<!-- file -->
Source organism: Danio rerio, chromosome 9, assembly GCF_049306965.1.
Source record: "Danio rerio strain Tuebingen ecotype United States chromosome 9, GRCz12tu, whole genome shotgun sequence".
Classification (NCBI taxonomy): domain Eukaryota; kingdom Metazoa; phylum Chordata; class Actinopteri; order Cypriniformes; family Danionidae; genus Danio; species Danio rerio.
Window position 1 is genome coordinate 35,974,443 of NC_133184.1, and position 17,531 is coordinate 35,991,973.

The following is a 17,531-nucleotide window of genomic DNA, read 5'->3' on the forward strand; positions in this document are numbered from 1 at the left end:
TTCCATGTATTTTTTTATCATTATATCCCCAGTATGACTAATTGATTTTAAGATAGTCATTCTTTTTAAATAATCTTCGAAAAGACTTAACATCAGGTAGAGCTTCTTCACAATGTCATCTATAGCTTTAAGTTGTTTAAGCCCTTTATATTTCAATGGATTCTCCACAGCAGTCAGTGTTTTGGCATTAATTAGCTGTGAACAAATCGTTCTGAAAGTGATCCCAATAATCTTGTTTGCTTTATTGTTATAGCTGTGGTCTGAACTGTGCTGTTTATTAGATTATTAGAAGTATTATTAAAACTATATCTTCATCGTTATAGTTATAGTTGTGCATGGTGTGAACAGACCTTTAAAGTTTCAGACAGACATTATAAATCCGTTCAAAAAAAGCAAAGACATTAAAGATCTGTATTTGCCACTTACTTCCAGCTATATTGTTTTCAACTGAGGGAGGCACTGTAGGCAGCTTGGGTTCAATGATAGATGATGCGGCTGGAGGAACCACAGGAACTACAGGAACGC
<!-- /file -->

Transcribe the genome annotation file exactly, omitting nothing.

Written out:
Source organism: Danio rerio, chromosome 9, assembly GCF_049306965.1.
Source record: "Danio rerio strain Tuebingen ecotype United States chromosome 9, GRCz12tu, whole genome shotgun sequence".
Classification (NCBI taxonomy): domain Eukaryota; kingdom Metazoa; phylum Chordata; class Actinopteri; order Cypriniformes; family Danionidae; genus Danio; species Danio rerio.
Window position 1 is genome coordinate 35,974,443 of NC_133184.1, and position 17,531 is coordinate 35,991,973.

The following is a 17,531-nucleotide window of genomic DNA, read 5'->3' on the forward strand; positions in this document are numbered from 1 at the left end:
TTCCATGTATTTTTTTATCATTATATCCCCAGTATGACTAATTGATTTTAAGATAGTCATTCTTTTTAAATAATCTTCGAAAAGACTTAACATCAGGTAGAGCTTCTTCACAATGTCATCTATAGCTTTAAGTTGTTTAAGCCCTTTATATTTCAATGGATTCTCCACAGCAGTCAGTGTTTTGGCATTAATTAGCTGTGAACAAATCGTTCTGAAAGTGATCCCAATAATCTTGTTTGCTTTATTGTTATAGCTGTGGTCTGAACTGTGCTGTTTATTAGATTATTAGAAGTATTATTAAAACTATATCTTCATCGTTATAGTTATAGTTGTGCATGGTGTGAACAGACCTTTAAAGTTTCAGACAGACATTATAAATCCGTTCAAAAAAAGCAAAGACATTAAAGATCTGTATTTGCCACTTACTTCCAGCTATATTGTTTTCAACTGAGGGAGGCACTGTAGGCAGCTTGGGTTCAATGATAGATGATGCGGCTGGAGGAACCACAGGAACTACAGGAACGC